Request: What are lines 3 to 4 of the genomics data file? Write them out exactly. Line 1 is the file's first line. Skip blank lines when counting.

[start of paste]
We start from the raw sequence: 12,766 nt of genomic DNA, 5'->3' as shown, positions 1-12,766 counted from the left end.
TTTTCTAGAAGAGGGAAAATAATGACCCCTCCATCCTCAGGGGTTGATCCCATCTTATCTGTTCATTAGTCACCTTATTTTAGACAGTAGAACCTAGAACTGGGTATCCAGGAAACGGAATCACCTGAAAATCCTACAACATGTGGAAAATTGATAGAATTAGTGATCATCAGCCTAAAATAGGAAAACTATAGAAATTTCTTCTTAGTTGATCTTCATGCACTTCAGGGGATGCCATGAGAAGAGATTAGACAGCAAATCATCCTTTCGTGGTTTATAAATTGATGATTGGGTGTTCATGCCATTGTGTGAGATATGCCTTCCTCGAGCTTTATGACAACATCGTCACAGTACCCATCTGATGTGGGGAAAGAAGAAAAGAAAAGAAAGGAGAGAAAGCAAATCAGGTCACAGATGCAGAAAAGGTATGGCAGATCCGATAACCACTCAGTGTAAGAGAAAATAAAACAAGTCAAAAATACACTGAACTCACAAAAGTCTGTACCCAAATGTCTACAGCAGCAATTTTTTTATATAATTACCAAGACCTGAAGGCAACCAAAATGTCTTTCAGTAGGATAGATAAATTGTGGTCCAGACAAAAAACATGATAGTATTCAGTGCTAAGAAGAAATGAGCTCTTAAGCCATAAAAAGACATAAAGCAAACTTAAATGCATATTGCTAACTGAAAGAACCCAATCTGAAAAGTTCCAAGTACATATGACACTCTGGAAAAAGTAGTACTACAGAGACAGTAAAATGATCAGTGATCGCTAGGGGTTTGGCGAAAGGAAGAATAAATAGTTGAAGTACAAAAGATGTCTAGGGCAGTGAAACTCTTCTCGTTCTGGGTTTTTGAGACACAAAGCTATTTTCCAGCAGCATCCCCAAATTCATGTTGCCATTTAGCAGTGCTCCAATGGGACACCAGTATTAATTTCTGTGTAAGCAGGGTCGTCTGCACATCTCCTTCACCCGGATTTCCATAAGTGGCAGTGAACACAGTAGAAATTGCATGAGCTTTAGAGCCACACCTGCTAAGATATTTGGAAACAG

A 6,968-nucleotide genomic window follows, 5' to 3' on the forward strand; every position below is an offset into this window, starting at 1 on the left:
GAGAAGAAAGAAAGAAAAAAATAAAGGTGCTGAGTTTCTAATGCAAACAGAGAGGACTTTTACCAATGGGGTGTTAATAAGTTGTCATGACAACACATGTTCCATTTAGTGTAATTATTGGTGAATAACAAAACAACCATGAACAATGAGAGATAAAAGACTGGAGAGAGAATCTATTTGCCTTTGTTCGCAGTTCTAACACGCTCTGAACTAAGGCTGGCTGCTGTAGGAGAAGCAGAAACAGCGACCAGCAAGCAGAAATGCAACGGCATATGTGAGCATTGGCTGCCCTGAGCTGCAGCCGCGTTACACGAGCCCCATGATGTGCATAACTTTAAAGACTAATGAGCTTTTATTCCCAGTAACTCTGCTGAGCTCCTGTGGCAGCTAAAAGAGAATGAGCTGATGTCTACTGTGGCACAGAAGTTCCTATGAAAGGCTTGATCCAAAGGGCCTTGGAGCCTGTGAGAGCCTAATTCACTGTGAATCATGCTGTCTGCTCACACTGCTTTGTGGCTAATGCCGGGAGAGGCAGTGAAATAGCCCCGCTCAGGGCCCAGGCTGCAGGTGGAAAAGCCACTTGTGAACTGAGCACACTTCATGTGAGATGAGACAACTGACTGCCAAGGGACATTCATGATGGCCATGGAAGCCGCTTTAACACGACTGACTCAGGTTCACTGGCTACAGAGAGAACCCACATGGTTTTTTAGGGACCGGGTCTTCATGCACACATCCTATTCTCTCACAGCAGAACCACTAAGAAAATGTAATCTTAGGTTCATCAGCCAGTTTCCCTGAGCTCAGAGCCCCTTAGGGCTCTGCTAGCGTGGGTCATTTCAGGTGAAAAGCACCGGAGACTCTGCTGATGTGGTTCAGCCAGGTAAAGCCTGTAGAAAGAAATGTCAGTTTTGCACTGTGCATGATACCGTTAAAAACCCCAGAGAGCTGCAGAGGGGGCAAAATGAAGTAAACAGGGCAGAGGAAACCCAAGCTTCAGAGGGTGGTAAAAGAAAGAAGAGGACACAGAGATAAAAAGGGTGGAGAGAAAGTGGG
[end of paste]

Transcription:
A 6,968-nucleotide genomic window follows, 5' to 3' on the forward strand; every position below is an offset into this window, starting at 1 on the left:
GAGAAGAAAGAAAGAAAAAAATAAAGGTGCTGAGTTTCTAATGCAAACAGAGAGGACTTTTACCAATGGGGTGTTAATAAGTTGTCATGACAACACATGTTCCATTTAGTGTAATTATTGGTGAATAACAAAACAACCATGAACAATGAGAGATAAAAGACTGGAGAGAGAATCTATTTGCCTTTGTTCGCAGTTCTAACACGCTCTGAACTAAGGCTGGCTGCTGTAGGAGAAGCAGAAACAGCGACCAGCAAGCAGAAATGCAACGGCATATGTGAGCATTGGCTGCCCTGAGCTGCAGCCGCGTTACACGAGCCCCATGATGTGCATAACTTTAAAGACTAATGAGCTTTTATTCCCAGTAACTCTGCTGAGCTCCTGTGGCAGCTAAAAGAGAATGAGCTGATGTCTACTGTGGCACAGAAGTTCCTATGAAAGGCTTGATCCAAAGGGCCTTGGAGCCTGTGAGAGCCTAATTCACTGTGAATCATGCTGTCTGCTCACACTGCTTTGTGGCTAATGCCGGGAGAGGCAGTGAAATAGCCCCGCTCAGGGCCCAGGCTGCAGGTGGAAAAGCCACTTGTGAACTGAGCACACTTCATGTGAGATGAGACAACTGACTGCCAAGGGACATTCATGATGGCCATGGAAGCCGCTTTAACACGACTGACTCAGGTTCACTGGCTACAGAGAGAACCCACATGGTTTTTTAGGGACCGGGTCTTCATGCACACATCCTATTCTCTCACAGCAGAACCACTAAGAAAATGTAATCTTAGGTTCATCAGCCAGTTTCCCTGAGCTCAGAGCCCCTTAGGGCTCTGCTAGCGTGGGTCATTTCAGGTGAAAAGCACCGGAGACTCTGCTGATGTGGTTCAGCCAGGTAAAGCCTGTAGAAAGAAATGTCAGTTTTGCACTGTGCATGATACCGTTAAAAACCCCAGAGAGCTGCAGAGGGGGCAAAATGAAGTAAACAGGGCAGAGGAAACCCAAGCTTCAGAGGGTGGTAAAAGAAAGAAGAGGACACAGAGATAAAAAGGGTGGAGAGAAAGTGGG